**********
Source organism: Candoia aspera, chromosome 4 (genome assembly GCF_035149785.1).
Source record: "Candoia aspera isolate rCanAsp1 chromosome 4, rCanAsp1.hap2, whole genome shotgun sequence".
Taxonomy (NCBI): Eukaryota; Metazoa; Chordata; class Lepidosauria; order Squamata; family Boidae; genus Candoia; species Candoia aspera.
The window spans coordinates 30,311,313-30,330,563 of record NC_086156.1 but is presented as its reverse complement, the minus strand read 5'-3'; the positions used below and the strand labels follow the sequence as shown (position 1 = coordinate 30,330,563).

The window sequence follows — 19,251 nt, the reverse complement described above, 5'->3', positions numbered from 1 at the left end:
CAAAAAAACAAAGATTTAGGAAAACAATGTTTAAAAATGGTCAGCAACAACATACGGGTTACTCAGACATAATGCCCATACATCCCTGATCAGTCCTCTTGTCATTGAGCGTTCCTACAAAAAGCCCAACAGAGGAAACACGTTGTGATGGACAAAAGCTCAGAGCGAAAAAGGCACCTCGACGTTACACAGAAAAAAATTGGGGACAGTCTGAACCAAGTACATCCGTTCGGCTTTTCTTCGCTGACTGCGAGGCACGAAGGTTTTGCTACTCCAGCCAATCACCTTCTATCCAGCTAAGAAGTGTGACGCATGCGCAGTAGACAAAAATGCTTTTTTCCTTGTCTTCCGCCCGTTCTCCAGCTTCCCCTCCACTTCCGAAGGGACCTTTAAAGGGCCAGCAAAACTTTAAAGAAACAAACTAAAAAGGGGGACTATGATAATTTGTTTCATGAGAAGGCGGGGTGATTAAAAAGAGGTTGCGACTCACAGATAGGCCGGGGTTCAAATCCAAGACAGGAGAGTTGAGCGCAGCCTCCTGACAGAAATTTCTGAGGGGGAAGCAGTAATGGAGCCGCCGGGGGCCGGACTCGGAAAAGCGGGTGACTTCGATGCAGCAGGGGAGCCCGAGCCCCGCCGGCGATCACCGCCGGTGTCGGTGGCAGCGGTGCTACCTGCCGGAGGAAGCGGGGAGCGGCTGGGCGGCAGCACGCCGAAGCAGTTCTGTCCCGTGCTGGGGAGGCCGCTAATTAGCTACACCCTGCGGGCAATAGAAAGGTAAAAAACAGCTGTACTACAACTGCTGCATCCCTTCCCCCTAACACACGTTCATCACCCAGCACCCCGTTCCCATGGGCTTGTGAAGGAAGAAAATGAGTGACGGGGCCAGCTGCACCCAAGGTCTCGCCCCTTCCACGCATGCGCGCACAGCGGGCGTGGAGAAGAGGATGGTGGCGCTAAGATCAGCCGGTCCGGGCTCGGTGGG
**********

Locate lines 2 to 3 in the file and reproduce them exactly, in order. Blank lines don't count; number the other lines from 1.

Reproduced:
Source record: "Candoia aspera isolate rCanAsp1 chromosome 4, rCanAsp1.hap2, whole genome shotgun sequence".
Taxonomy (NCBI): Eukaryota; Metazoa; Chordata; class Lepidosauria; order Squamata; family Boidae; genus Candoia; species Candoia aspera.